During times of financial uncertainty, it’s natural to want to maintain control of as much of your money as possible. But mistakes happen; you could hit the wrong key while paying your credit card balances online or mistakenly make a check out for an incorrect sum.
Even after enabling automatic payments, you could end up overpaying. For instance, if you decide to pay off your balance manually before your scheduled automatic payment or your payment posts before you receive a refund from a merchant.
Overpayment happens, but there’s no need to panic about it. Paying more than what’s due on your credit card bills won’t negatively affect your account, and you won’t lose the money. Here are a few things that may happen if you overpay and what you can do to get your money returned.
Your overpayment may be considered fraud
Overpaying your credit card bill by a small sum will often result in a negative balance on your account. However, overpaying by a significant amount may be a fraud trigger for your issuer.
Sometimes overpayment of large sums can be the result of mistakenly adding an extra zero to your payment. But it is also a potential sign of refund fraud or even money laundering. Overpaying by a large amount may cause your issuer to freeze your account while investigating the issue or even closing your account altogether.
You can generally resolve an overpayment issue by calling your issuer and explaining the mistake. Once you verify your identity as the primary cardholder and explain the error, your card should be reactivated or your account restored.
If you’ve overpaid your bill by a small amount, you shouldn’t see any negative effects on your account, but you shouldn’t expect a credit boost, either.
Overpaying your bill won’t make up for any past missed or late payments, and it won’t increase your credit score or your credit limit. When you overpay, any amount over the balance due will show up as a negative balance on your account. Negative balances are simply reported as zero balances on your credit report and will not affect your credit utilization.
You also won’t earn interest on your negative balance. Interest applies only to balances you owe. If you are carrying a negative balance, it will not grow if you leave it on your account; it will only decrease as you spend it.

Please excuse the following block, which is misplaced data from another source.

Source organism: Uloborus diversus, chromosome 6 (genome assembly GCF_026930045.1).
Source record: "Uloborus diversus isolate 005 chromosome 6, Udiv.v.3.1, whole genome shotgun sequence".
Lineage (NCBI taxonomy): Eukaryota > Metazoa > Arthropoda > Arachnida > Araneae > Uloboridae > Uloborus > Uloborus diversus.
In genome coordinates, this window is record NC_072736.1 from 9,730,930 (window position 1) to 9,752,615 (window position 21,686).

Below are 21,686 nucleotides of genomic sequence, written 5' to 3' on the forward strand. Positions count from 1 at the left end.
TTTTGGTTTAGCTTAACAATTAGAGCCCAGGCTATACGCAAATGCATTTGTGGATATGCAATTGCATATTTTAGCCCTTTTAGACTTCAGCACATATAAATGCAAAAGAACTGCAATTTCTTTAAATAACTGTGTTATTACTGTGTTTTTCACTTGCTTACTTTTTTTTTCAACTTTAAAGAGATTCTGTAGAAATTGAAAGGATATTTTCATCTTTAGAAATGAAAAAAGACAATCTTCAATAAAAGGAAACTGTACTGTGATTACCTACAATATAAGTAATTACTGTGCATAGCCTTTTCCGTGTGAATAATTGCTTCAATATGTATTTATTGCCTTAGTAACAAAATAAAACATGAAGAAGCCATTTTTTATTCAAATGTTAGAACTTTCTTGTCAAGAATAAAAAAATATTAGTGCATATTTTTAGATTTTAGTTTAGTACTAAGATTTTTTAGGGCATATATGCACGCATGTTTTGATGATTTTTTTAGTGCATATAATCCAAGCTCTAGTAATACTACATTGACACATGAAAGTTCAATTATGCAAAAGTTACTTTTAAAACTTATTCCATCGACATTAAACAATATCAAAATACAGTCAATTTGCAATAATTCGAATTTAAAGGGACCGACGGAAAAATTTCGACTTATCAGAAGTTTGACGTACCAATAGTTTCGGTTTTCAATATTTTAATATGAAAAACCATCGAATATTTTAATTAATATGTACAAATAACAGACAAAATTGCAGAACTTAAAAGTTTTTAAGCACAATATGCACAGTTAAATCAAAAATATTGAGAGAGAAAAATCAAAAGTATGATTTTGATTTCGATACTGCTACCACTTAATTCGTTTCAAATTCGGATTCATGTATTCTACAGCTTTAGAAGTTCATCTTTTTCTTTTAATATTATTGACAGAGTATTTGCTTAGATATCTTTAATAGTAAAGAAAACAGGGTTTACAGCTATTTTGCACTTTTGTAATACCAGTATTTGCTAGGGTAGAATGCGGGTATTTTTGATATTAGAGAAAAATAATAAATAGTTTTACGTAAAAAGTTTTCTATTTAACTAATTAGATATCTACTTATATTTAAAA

And while overpaying may lead to a credit on your account, this credit doesn’t signify a permanent change in your credit limit. Once you spend the negative balance, your available credit will return to its standard limit.
Steps you can take after overpaying your credit card
Overpaying on your credit account isn’t a good thing or a bad thing, and the simplest solution is to simply spend normally and allow the credit to roll over towards next month’s charges. Here are each of the steps you may consider.
Leave the negative balance to roll over next month
Generally, your overpayment will appear as a credit in the form of a negative balance on your account.
This negative balance will roll over towards any new charges you make or outstanding balances for the next month. If you don’t use the negative balance within six months, your creditor has a legal obligation to try to issue a refund. But if your card issuer can’t contact you because you’ve moved or changed your phone number, you may not receive that refund.
But if you continue making purchases with your card like normal, your overpayment should be resolved without any further action.
Request a refund
If you would prefer to have your money returned by your issuer, you can make a written request for a refund. Some issuers also allow refund requests by phone or through your online account.
Federal regulation requires creditors to follow up within seven business days of receiving the request. Your refund may come in the form of cash, check, money order or direct deposit to a registered bank account. Take note of when you should expect your refund and follow up with your issuer if you don’t receive it by that date to ensure the refund was processed correctly.
Set up autopay
One way to avoid overpaying in the future is by enabling autopay on your credit card bill. This feature will set up an automatic payment from an account of your choice to pay your bill.
You can set the autopay to pay the minimum payment, pay the bill in full or pay a fixed amount, You may also determine the date you’d like the payment to process each month. Log into your online account or mobile app to see your card’s specific autopay options.
Also, remember to check your account balance and payment schedule regularly. Staying aware of your account activity can help you avoid overpaying if you plan to make an extra payment during a billing cycle and reduce the risk of late or missed payments.